One of my closest and longest friends visited us this weekend, and we talked about believing that if you have a passion for something, you are meant to relish in it and use it to bring joy to other people, so that you have a sort of responsibility to live your dreams. That’s where my thoughts are hanging out this week; I’m cooking up ways to make baking cakes and talking about it something valuable outside my own experience.
Since starting my blog in 2012, I’ve had a tendency to make Crandlecakes into a side project. At parties, I would introduce myself as a restaurant co-owner or a grad student, and then maybe add halfheartedly, “Oh, and I have a food blog.”
Even though “food writer and cook” felt like part of my identity since I published my first feeble post, I was holding out, acting like I wasn’t that invested in the work I do here.
It’s because I was embarrassed and afraid. Embarrassed because I don’t have thousands of followers, and afraid that I never would. I was also afraid of what I imagined people would say: “All those degrees. Why are you playing Suzy homemaker?”
If I acted like my blog was as an afterthought to my real life, no one would know that I secretly wanted to spend hours every day adding to it. I wanted a community of readers to share my work with. I wanted people to try my recipes and be inspired by my photos, to connect with my stories and click “Like” and leave engaging comments. But I was afraid to admit it.
I think part of me thought that if I couldn’t write a few posts, master photography, and have 4 million followers and a book tour within a year, then my work didn’t amount to much. That trajectory does play out for some people I guess, but most of the time, that kind of screaming success takes a lot of hard work.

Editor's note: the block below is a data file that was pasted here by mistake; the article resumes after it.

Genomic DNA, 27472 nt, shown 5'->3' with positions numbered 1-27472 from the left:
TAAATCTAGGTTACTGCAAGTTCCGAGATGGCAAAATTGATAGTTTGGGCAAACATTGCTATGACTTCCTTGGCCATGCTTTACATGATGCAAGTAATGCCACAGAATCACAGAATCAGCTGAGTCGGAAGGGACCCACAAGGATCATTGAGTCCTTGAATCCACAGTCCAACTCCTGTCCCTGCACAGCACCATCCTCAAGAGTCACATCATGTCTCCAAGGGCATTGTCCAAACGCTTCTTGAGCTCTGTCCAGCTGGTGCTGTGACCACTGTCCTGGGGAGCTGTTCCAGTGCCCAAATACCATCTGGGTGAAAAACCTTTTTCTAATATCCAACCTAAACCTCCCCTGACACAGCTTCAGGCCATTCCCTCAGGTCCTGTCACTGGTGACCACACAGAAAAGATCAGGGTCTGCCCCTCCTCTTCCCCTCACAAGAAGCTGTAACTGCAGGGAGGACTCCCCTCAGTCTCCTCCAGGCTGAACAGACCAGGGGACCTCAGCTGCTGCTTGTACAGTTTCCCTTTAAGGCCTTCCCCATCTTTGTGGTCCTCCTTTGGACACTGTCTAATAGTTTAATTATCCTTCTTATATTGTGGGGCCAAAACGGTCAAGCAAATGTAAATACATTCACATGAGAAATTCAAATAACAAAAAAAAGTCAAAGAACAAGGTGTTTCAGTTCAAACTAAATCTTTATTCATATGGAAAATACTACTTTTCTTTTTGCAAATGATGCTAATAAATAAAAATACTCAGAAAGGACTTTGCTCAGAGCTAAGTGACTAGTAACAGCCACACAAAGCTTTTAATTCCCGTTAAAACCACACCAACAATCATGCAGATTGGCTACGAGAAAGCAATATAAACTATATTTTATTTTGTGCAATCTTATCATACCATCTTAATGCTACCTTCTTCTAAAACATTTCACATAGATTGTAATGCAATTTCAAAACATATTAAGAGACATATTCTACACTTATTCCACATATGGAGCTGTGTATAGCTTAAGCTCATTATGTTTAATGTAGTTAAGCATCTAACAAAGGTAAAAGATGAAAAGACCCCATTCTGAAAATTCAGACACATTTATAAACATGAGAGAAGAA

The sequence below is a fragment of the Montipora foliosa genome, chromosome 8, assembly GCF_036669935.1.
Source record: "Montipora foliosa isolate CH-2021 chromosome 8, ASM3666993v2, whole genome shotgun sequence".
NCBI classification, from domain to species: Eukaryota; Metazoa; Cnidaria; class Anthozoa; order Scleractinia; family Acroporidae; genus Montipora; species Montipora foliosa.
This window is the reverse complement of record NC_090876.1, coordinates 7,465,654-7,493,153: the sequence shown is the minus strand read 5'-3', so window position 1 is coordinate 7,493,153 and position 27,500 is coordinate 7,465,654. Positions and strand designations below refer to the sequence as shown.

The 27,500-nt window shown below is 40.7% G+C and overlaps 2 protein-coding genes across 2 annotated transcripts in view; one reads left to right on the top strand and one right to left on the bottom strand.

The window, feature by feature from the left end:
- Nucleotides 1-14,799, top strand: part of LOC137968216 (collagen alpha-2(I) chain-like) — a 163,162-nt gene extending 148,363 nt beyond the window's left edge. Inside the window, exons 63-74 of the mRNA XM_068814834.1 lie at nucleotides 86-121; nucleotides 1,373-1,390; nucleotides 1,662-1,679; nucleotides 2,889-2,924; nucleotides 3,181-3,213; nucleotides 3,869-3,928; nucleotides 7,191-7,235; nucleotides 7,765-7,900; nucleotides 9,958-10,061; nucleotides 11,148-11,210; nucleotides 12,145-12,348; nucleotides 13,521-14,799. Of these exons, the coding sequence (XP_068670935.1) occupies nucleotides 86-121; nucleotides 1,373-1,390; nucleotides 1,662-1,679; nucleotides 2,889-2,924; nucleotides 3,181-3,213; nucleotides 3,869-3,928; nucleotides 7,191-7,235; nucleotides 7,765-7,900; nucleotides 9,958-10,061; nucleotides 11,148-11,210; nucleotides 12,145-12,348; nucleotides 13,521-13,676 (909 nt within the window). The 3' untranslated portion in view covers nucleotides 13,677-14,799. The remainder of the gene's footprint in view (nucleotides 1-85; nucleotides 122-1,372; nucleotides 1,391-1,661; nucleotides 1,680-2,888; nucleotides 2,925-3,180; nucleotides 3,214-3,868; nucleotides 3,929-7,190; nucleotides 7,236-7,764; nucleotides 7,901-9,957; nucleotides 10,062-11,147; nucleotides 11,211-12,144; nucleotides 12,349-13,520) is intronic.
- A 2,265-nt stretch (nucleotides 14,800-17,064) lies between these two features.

And it’s difficult to fully commit yourself to growing something when you’re in denial about how much it matters to you, when you’re waiting for someone to give you permission to care about it. I think that to write a really good blog post, you need to use your honest, personal voice so that readers connect with your experience. That’s a bit tricky when you’re busy pretending you don’t think about pageviews.
A while ago, I heard someone say that she thought people are either born with a voice or not. I guess the implication is that some people are natural storytellers and others are just trying too hard. At the time, I balked at the idea without being sure why. It wasn’t just the fact that a tiny little voice in the back of my head hinted that maybe I didn’t have a real voice and I might never be able to connect with readers–I was also rebelling in a larger sense at the thought that only some people can fully express themselves, that there are people out there who come into the world voiceless and will eventually leave it that way. That’s not something I want to accept.
Maybe it just takes some people a while to uncover their voices. Like peeling off layers of an onion, what you really want to say is sometimes buried beneath “what’s cool,” “what other people will think,” and “what’s expected.”
So here’s the truth. Cooking, writing about food, sharing food with others, eating, and capturing food with photography and styling is really important to me. I’m dreaming of a way to make this work here connect with people around the world, and I want to find a way to bring the passion and experience I have into other people’s kitchens and dining rooms and patios and cubicles. A year and a half in, I’m starting to know what I meant when I said I wanted to start a food blog.
Here’s another cake recipe from my aunt’s cookbook–a perfectly hearty Canadian-style carrot cake. Since we’re talking real talk, here’s some truth about carrot cake: Yes, it has carrots in it, but no, it’s just not that good for you if your goal is to shrink your thighs. If, however, you’re after a delicious half hour of soul-replenishing joy and satisfaction that can only come from consuming sugar and pineapple and carrots and pecans in the form of a tower coated in sweetened cream cheese and butter, it does the trick. Because cream cheese frosting. Because cream cheese. And because pecans.